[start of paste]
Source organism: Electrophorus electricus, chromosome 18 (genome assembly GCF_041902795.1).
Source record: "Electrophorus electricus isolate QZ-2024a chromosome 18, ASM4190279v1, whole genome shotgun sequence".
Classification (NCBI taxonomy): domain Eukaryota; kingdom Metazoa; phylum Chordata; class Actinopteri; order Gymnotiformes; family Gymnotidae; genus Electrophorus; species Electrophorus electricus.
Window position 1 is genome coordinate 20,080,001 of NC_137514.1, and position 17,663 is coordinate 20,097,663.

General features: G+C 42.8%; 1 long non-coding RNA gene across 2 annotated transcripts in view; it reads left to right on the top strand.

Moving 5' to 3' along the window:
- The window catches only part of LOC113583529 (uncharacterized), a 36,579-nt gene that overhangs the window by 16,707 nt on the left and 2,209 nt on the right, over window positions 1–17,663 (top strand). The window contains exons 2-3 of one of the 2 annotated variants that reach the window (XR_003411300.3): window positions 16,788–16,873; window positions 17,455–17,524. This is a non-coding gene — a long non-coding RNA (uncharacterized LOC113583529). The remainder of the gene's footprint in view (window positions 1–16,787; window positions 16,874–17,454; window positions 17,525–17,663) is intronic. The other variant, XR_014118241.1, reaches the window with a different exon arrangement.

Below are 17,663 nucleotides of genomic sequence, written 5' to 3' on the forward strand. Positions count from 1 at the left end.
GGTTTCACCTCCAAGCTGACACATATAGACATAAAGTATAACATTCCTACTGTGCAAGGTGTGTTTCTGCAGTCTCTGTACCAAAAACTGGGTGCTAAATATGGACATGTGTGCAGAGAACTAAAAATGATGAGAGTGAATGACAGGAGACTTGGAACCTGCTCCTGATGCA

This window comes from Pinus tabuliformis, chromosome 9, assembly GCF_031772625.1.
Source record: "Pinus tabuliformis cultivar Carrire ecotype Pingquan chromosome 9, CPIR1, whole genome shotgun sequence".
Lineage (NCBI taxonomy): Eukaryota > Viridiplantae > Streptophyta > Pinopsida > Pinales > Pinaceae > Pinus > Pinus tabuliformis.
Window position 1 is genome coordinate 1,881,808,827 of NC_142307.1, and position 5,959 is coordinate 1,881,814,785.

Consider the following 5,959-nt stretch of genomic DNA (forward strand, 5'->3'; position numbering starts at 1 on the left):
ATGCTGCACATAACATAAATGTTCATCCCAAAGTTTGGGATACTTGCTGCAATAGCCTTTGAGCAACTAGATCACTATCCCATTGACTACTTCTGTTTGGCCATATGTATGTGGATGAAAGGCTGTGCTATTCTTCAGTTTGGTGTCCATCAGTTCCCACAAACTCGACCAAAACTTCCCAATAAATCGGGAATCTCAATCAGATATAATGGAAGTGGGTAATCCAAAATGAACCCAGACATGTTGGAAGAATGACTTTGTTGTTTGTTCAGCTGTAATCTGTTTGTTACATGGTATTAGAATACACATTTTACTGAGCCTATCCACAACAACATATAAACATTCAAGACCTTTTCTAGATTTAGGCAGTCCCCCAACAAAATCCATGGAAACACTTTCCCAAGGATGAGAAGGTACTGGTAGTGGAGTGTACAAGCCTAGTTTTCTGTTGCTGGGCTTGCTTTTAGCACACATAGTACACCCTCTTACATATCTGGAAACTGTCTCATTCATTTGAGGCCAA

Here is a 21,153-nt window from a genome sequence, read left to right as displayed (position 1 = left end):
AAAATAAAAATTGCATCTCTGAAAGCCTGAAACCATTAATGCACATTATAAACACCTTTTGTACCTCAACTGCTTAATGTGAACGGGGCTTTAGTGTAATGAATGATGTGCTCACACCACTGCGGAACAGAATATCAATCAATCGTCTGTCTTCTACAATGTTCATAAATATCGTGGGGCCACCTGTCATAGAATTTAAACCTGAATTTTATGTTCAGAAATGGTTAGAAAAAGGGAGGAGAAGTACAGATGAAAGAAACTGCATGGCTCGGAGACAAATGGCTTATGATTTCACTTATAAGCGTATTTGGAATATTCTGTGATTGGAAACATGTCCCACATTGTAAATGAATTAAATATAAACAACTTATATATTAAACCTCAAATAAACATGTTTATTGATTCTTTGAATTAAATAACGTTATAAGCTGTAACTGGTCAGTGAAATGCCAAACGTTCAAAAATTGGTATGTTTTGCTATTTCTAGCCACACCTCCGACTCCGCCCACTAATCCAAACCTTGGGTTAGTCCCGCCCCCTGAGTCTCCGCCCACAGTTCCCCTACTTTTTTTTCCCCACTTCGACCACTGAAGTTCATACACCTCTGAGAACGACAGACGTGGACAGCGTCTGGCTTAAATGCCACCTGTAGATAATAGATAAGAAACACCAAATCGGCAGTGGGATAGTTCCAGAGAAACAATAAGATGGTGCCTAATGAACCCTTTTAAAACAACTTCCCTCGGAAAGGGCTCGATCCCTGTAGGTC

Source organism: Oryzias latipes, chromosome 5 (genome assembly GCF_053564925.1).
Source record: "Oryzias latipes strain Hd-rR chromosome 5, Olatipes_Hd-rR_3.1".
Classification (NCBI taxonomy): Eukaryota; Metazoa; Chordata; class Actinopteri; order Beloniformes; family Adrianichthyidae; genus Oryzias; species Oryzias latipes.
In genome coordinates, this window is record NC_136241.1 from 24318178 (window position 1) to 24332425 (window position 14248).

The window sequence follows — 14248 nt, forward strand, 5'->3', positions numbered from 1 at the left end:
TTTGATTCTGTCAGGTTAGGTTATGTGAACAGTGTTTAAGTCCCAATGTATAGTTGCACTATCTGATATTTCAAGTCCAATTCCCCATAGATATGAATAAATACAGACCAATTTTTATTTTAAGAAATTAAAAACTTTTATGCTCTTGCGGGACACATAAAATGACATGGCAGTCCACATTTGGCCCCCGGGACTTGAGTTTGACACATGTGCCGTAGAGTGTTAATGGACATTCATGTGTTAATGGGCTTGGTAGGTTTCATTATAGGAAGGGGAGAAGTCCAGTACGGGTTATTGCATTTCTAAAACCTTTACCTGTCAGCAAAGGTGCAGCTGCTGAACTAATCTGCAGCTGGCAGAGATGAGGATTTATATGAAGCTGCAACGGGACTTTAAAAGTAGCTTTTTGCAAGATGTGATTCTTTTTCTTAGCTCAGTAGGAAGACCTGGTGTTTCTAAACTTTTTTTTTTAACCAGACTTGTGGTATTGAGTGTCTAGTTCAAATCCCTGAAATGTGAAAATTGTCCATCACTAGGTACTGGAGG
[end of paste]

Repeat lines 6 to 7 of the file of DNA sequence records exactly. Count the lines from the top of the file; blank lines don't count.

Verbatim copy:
Moving 5' to 3' along the window:
- The window catches only part of LOC113583529 (uncharacterized), a 36,579-nt gene that overhangs the window by 16,707 nt on the left and 2,209 nt on the right, over window positions 1–17,663 (top strand). The window contains exons 2-3 of one of the 2 annotated variants that reach the window (XR_003411300.3): window positions 16,788–16,873; window positions 17,455–17,524. This is a non-coding gene — a long non-coding RNA (uncharacterized LOC113583529). The remainder of the gene's footprint in view (window positions 1–16,787; window positions 16,874–17,454; window positions 17,525–17,663) is intronic. The other variant, XR_014118241.1, reaches the window with a different exon arrangement.